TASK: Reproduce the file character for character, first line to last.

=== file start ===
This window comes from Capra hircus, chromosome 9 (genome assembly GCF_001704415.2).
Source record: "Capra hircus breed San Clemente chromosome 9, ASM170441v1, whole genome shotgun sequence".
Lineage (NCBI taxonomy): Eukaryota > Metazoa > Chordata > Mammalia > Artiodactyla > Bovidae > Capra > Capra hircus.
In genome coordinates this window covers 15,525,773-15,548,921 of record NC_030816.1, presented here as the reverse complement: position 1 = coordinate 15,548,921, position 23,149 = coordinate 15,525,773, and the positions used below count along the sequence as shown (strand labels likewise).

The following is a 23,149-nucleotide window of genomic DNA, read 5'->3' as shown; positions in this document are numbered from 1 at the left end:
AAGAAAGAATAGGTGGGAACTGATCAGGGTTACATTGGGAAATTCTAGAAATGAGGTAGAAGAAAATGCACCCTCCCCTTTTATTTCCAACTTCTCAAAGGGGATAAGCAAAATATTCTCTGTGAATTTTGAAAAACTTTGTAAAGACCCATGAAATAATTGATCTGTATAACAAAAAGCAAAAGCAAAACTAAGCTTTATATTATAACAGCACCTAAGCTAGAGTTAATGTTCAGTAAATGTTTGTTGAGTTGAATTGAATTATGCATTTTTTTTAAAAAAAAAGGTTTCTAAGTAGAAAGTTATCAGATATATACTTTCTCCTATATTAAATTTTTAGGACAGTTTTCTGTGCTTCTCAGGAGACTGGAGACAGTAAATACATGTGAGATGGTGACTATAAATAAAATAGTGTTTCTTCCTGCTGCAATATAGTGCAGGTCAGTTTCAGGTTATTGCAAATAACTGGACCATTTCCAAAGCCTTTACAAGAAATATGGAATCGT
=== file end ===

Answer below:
This window comes from Capra hircus, chromosome 9 (genome assembly GCF_001704415.2).
Source record: "Capra hircus breed San Clemente chromosome 9, ASM170441v1, whole genome shotgun sequence".
Lineage (NCBI taxonomy): Eukaryota > Metazoa > Chordata > Mammalia > Artiodactyla > Bovidae > Capra > Capra hircus.
In genome coordinates this window covers 15,525,773-15,548,921 of record NC_030816.1, presented here as the reverse complement: position 1 = coordinate 15,548,921, position 23,149 = coordinate 15,525,773, and the positions used below count along the sequence as shown (strand labels likewise).

The following is a 23,149-nucleotide window of genomic DNA, read 5'->3' as shown; positions in this document are numbered from 1 at the left end:
AAGAAAGAATAGGTGGGAACTGATCAGGGTTACATTGGGAAATTCTAGAAATGAGGTAGAAGAAAATGCACCCTCCCCTTTTATTTCCAACTTCTCAAAGGGGATAAGCAAAATATTCTCTGTGAATTTTGAAAAACTTTGTAAAGACCCATGAAATAATTGATCTGTATAACAAAAAGCAAAAGCAAAACTAAGCTTTATATTATAACAGCACCTAAGCTAGAGTTAATGTTCAGTAAATGTTTGTTGAGTTGAATTGAATTATGCATTTTTTTTAAAAAAAAAGGTTTCTAAGTAGAAAGTTATCAGATATATACTTTCTCCTATATTAAATTTTTAGGACAGTTTTCTGTGCTTCTCAGGAGACTGGAGACAGTAAATACATGTGAGATGGTGACTATAAATAAAATAGTGTTTCTTCCTGCTGCAATATAGTGCAGGTCAGTTTCAGGTTATTGCAAATAACTGGACCATTTCCAAAGCCTTTACAAGAAATATGGAATCGT